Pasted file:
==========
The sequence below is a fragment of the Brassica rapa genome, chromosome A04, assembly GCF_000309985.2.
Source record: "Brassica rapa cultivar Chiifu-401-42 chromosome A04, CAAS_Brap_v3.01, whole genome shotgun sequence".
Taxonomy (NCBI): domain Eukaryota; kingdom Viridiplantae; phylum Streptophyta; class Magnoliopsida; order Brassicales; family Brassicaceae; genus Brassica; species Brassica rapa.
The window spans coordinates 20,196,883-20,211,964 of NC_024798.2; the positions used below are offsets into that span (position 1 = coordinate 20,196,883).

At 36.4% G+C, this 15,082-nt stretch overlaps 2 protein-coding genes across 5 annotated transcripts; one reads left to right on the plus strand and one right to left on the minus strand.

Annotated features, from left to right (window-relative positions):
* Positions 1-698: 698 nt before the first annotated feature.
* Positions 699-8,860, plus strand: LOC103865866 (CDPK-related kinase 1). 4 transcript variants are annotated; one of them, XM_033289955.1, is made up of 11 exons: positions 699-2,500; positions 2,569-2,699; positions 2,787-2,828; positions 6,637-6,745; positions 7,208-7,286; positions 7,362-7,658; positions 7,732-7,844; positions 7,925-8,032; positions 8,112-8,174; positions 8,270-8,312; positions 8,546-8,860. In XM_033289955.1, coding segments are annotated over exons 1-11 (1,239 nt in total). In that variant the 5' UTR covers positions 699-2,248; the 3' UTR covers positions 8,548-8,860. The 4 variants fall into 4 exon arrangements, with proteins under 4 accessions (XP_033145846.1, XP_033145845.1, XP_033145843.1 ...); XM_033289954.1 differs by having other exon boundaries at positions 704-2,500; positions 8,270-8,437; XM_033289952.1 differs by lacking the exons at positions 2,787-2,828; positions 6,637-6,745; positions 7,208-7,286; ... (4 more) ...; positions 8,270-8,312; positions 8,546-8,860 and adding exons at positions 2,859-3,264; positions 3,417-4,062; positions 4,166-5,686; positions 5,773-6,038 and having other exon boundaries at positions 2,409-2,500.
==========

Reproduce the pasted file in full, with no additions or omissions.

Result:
The sequence below is a fragment of the Brassica rapa genome, chromosome A04, assembly GCF_000309985.2.
Source record: "Brassica rapa cultivar Chiifu-401-42 chromosome A04, CAAS_Brap_v3.01, whole genome shotgun sequence".
Taxonomy (NCBI): domain Eukaryota; kingdom Viridiplantae; phylum Streptophyta; class Magnoliopsida; order Brassicales; family Brassicaceae; genus Brassica; species Brassica rapa.
The window spans coordinates 20,196,883-20,211,964 of NC_024798.2; the positions used below are offsets into that span (position 1 = coordinate 20,196,883).

At 36.4% G+C, this 15,082-nt stretch overlaps 2 protein-coding genes across 5 annotated transcripts; one reads left to right on the plus strand and one right to left on the minus strand.

Annotated features, from left to right (window-relative positions):
* Positions 1-698: 698 nt before the first annotated feature.
* Positions 699-8,860, plus strand: LOC103865866 (CDPK-related kinase 1). 4 transcript variants are annotated; one of them, XM_033289955.1, is made up of 11 exons: positions 699-2,500; positions 2,569-2,699; positions 2,787-2,828; positions 6,637-6,745; positions 7,208-7,286; positions 7,362-7,658; positions 7,732-7,844; positions 7,925-8,032; positions 8,112-8,174; positions 8,270-8,312; positions 8,546-8,860. In XM_033289955.1, coding segments are annotated over exons 1-11 (1,239 nt in total). In that variant the 5' UTR covers positions 699-2,248; the 3' UTR covers positions 8,548-8,860. The 4 variants fall into 4 exon arrangements, with proteins under 4 accessions (XP_033145846.1, XP_033145845.1, XP_033145843.1 ...); XM_033289954.1 differs by having other exon boundaries at positions 704-2,500; positions 8,270-8,437; XM_033289952.1 differs by lacking the exons at positions 2,787-2,828; positions 6,637-6,745; positions 7,208-7,286; ... (4 more) ...; positions 8,270-8,312; positions 8,546-8,860 and adding exons at positions 2,859-3,264; positions 3,417-4,062; positions 4,166-5,686; positions 5,773-6,038 and having other exon boundaries at positions 2,409-2,500.